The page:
Dupage County Lawyers

Probation Violations in Illinois

Probation violation occurs when a person on probation does something that breaks the terms or conditions of the probation. Probation violations are taken seriously in Illinois, and punishment may result in significant penalties, including fines, having your probation extended, and going to jail. The penalties you face depend on factors that include the type and seriousness of the violation, other probation violations or warnings you have previously had, and any circumstances that affect the severity of the situation.

If you have violated any terms of your probation in Illinois, you want to have top-notch legal assistance to make sure you receive the least penalties possible and prevent a return to jail.  The experienced Illinois probation violation defense lawyers at Wolfe & Stec, Ltd. are skilled trial lawyers who believe each case is unique, with its own set of circumstances and requirements and will work with you to mount the most effective defense possible.  We offer a free consultation, so contact us for help today at 630-305-0222 if you have been accused of any criminal charges.

What is probation?

If you are found guilty of a crime in Illinois, whether through a trial or because you entered a guilty plea, you may receive probation in lieu of going to jail. The Illinois statute dealing with probation is (730 ILCS 5/5-6-4) (from Ch. 38, par. 1005-6-4), and it allows a lot of leeway in what constitutes probation.

If you are sentenced to probation, you are allowed to continue to live in the community for a certain period of time, as long as you abide by the conditions and requirements of your probation. You will be supervised by a probation officer, who will make sure you meet the conditions of your probation and notify the court if you do not.

While terms of probation vary, it is common to have the following requirements:

  • Reporting to the Probation Officer, in person or over the phone, as scheduled.
  • Not using or selling illegal drugs or committing other crimes or offenses.
  • Performing community service.
  • Weapons restrictions.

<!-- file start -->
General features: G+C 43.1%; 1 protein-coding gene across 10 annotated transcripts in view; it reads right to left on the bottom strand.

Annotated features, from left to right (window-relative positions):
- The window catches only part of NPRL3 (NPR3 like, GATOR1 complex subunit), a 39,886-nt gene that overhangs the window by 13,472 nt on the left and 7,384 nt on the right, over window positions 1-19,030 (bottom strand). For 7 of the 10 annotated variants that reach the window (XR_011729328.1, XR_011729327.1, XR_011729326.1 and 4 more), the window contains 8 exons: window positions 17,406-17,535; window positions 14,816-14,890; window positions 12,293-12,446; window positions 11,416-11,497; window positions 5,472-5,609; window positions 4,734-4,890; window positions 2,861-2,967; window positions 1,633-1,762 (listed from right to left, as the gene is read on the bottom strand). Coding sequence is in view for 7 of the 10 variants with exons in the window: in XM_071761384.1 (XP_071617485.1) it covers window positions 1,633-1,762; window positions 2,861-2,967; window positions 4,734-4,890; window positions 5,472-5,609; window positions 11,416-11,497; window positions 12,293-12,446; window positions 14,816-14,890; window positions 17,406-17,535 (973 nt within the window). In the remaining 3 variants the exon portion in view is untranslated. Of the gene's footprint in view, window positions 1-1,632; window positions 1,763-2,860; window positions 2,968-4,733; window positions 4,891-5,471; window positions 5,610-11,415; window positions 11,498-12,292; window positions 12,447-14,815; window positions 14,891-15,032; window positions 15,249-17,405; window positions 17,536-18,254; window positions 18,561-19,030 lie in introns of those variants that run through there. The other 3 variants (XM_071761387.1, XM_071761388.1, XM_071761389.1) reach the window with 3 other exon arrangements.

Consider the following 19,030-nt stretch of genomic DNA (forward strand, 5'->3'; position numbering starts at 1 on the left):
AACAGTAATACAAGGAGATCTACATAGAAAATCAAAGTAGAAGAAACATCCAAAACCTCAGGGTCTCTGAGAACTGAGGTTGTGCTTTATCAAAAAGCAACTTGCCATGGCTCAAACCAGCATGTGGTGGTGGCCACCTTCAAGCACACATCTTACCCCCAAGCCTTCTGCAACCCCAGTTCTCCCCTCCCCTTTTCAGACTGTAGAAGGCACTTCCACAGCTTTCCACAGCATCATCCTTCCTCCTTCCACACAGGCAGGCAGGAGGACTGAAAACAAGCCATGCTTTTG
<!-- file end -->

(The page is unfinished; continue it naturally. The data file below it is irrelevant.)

• Attending mandated counseling.
  • Paying any fines, fees and court costs.
  • Appearing for every scheduled court date.
  • Not visiting certain people or places or traveling out of state without permission of the probation officer.

Additional terms of probation vary from case to case, depending on the situation.  For example, if you have a history of substance abuse, you may be required to get treatment and periodic screenings for drugs and alcohol; and if you have mental health problems, you be required to get treatment and take medications.

If you follow the rules and successfully complete your probation, this will show on your criminal record and you will be free from further regulation.

What if Probation Is Violated?

If you violate any terms of your probation, your punishment will depend on the severity and type of condition violated.  Your probation officer will start by deciding whether to merely issue a warning or whether to file a Notice of Violation of Probation (VOP) with the Clerk of the Court.  The VOP requires that you appear in court for a hearing to determine a penalty, which may include jail time. The Notice will be mailed to your last known address, so you must update your address with the Probation Department.  If you fail to appear in court at the assigned time and date, the judge will issue a warrant for your arrest.

During your court hearing, a judge will hear your case to consider whether you violated your probation.  The determination is made based on whether there is a preponderance of evidence that shows the likelihood of a violation is more than 50 percent. The judge may consider factors such as the type and seriousness of the violation, whether you had prior probation violations, and whether there were other aggravating or mitigating circumstances that caused the violation.

If you are found guilty of probation violation, the judge may set a bond, and you still will face further sentencing. Your sentence may include extending the time or increasing the terms of your probation, having to perform community service, or having to attend rehabilitation. You may have to spend a brief time in jail or you might even have your probation revoked and be made to serve out the remaining time of your original sentence in prison.

What You Can Do

Anyone faced with probation violation charges should know their legal rights and have the help of an experienced probation attorney to avoid additional penalties and consequences.

You have the right to:

  • receive notice of the claimed violations in writing,
  • be heard by a neutral judge in court,
  • be represented by an attorney, and
  • present evidence and witnesses to support your case.

Put Your Trust In Us — Contact Wolfe & Stec, Ltd. for a Free Consultation.

If you or a loved one has been accused of violating probation in Illinois, you need to hire the best probation defense attorney that you can find.  The experienced and seasoned Illinois criminal defense attorneys at Wolfe & Stec, Ltd. will examine the facts, the individuals involved, and the evidence available in every situation.  We work with our clients to come up with an effective defense strategy to minimize the negative impact of the violation and to focus on protecting your freedoms, liberties, and rights.

We are aggressive litigators and will answer all your questions and make sure you fully understand the facts surrounding your case.  We represent clients in DuPage County, Naperville, Aurora, Wheaton, Downers Grove and Bolingbrook, and the greater Chicagoland area.

Delaying can only make your situation worse, so contact us and call 630-305-0222 today to schedule your free initial consultation.